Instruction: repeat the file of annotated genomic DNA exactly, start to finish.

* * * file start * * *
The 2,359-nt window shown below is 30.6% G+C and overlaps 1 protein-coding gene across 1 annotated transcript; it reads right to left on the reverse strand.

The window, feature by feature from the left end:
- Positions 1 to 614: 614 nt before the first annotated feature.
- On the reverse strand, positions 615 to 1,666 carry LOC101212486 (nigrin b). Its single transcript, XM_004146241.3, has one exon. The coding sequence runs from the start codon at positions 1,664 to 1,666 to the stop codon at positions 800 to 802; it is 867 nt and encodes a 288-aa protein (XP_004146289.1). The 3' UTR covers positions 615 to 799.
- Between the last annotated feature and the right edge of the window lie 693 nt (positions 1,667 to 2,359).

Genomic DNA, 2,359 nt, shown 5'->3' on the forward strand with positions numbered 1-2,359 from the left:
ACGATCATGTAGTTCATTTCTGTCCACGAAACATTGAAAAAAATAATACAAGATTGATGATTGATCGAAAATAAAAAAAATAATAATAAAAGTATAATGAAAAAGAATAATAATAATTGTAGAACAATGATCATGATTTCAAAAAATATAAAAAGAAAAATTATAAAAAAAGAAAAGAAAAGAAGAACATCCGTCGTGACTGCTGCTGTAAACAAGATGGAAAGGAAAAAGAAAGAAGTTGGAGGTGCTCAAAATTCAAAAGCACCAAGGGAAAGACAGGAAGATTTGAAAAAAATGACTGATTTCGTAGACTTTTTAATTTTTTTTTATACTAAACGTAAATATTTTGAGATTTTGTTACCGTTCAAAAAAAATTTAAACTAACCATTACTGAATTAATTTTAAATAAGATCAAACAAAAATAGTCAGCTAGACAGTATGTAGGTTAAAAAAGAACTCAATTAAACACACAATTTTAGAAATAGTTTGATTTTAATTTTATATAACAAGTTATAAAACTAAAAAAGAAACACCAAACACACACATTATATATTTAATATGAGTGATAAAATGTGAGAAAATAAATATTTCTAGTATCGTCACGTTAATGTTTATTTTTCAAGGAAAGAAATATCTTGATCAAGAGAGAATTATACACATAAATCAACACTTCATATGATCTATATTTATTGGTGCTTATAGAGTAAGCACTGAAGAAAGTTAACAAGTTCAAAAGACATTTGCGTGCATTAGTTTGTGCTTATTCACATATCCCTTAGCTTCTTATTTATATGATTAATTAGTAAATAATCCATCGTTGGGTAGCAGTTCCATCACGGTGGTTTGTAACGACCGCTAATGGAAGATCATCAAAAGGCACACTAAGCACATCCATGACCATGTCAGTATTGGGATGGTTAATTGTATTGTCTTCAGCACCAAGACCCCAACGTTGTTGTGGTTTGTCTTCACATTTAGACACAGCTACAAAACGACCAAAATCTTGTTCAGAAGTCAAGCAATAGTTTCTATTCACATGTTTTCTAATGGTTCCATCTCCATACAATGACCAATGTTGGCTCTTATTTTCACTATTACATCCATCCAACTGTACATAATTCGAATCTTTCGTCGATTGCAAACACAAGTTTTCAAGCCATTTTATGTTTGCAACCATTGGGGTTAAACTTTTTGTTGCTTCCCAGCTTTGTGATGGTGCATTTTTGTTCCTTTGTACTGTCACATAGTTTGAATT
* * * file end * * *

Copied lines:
The 2,359-nt window shown below is 30.6% G+C and overlaps 1 protein-coding gene across 1 annotated transcript; it reads right to left on the reverse strand.

The window, feature by feature from the left end:
- Positions 1 to 614: 614 nt before the first annotated feature.
- On the reverse strand, positions 615 to 1,666 carry LOC101212486 (nigrin b). Its single transcript, XM_004146241.3, has one exon. The coding sequence runs from the start codon at positions 1,664 to 1,666 to the stop codon at positions 800 to 802; it is 867 nt and encodes a 288-aa protein (XP_004146289.1). The 3' UTR covers positions 615 to 799.
- Between the last annotated feature and the right edge of the window lie 693 nt (positions 1,667 to 2,359).

Genomic DNA, 2,359 nt, shown 5'->3' on the forward strand with positions numbered 1-2,359 from the left:
ACGATCATGTAGTTCATTTCTGTCCACGAAACATTGAAAAAAATAATACAAGATTGATGATTGATCGAAAATAAAAAAAATAATAATAAAAGTATAATGAAAAAGAATAATAATAATTGTAGAACAATGATCATGATTTCAAAAAATATAAAAAGAAAAATTATAAAAAAAGAAAAGAAAAGAAGAACATCCGTCGTGACTGCTGCTGTAAACAAGATGGAAAGGAAAAAGAAAGAAGTTGGAGGTGCTCAAAATTCAAAAGCACCAAGGGAAAGACAGGAAGATTTGAAAAAAATGACTGATTTCGTAGACTTTTTAATTTTTTTTTATACTAAACGTAAATATTTTGAGATTTTGTTACCGTTCAAAAAAAATTTAAACTAACCATTACTGAATTAATTTTAAATAAGATCAAACAAAAATAGTCAGCTAGACAGTATGTAGGTTAAAAAAGAACTCAATTAAACACACAATTTTAGAAATAGTTTGATTTTAATTTTATATAACAAGTTATAAAACTAAAAAAGAAACACCAAACACACACATTATATATTTAATATGAGTGATAAAATGTGAGAAAATAAATATTTCTAGTATCGTCACGTTAATGTTTATTTTTCAAGGAAAGAAATATCTTGATCAAGAGAGAATTATACACATAAATCAACACTTCATATGATCTATATTTATTGGTGCTTATAGAGTAAGCACTGAAGAAAGTTAACAAGTTCAAAAGACATTTGCGTGCATTAGTTTGTGCTTATTCACATATCCCTTAGCTTCTTATTTATATGATTAATTAGTAAATAATCCATCGTTGGGTAGCAGTTCCATCACGGTGGTTTGTAACGACCGCTAATGGAAGATCATCAAAAGGCACACTAAGCACATCCATGACCATGTCAGTATTGGGATGGTTAATTGTATTGTCTTCAGCACCAAGACCCCAACGTTGTTGTGGTTTGTCTTCACATTTAGACACAGCTACAAAACGACCAAAATCTTGTTCAGAAGTCAAGCAATAGTTTCTATTCACATGTTTTCTAATGGTTCCATCTCCATACAATGACCAATGTTGGCTCTTATTTTCACTATTACATCCATCCAACTGTACATAATTCGAATCTTTCGTCGATTGCAAACACAAGTTTTCAAGCCATTTTATGTTTGCAACCATTGGGGTTAAACTTTTTGTTGCTTCCCAGCTTTGTGATGGTGCATTTTTGTTCCTTTGTACTGTCACATAGTTTGAATT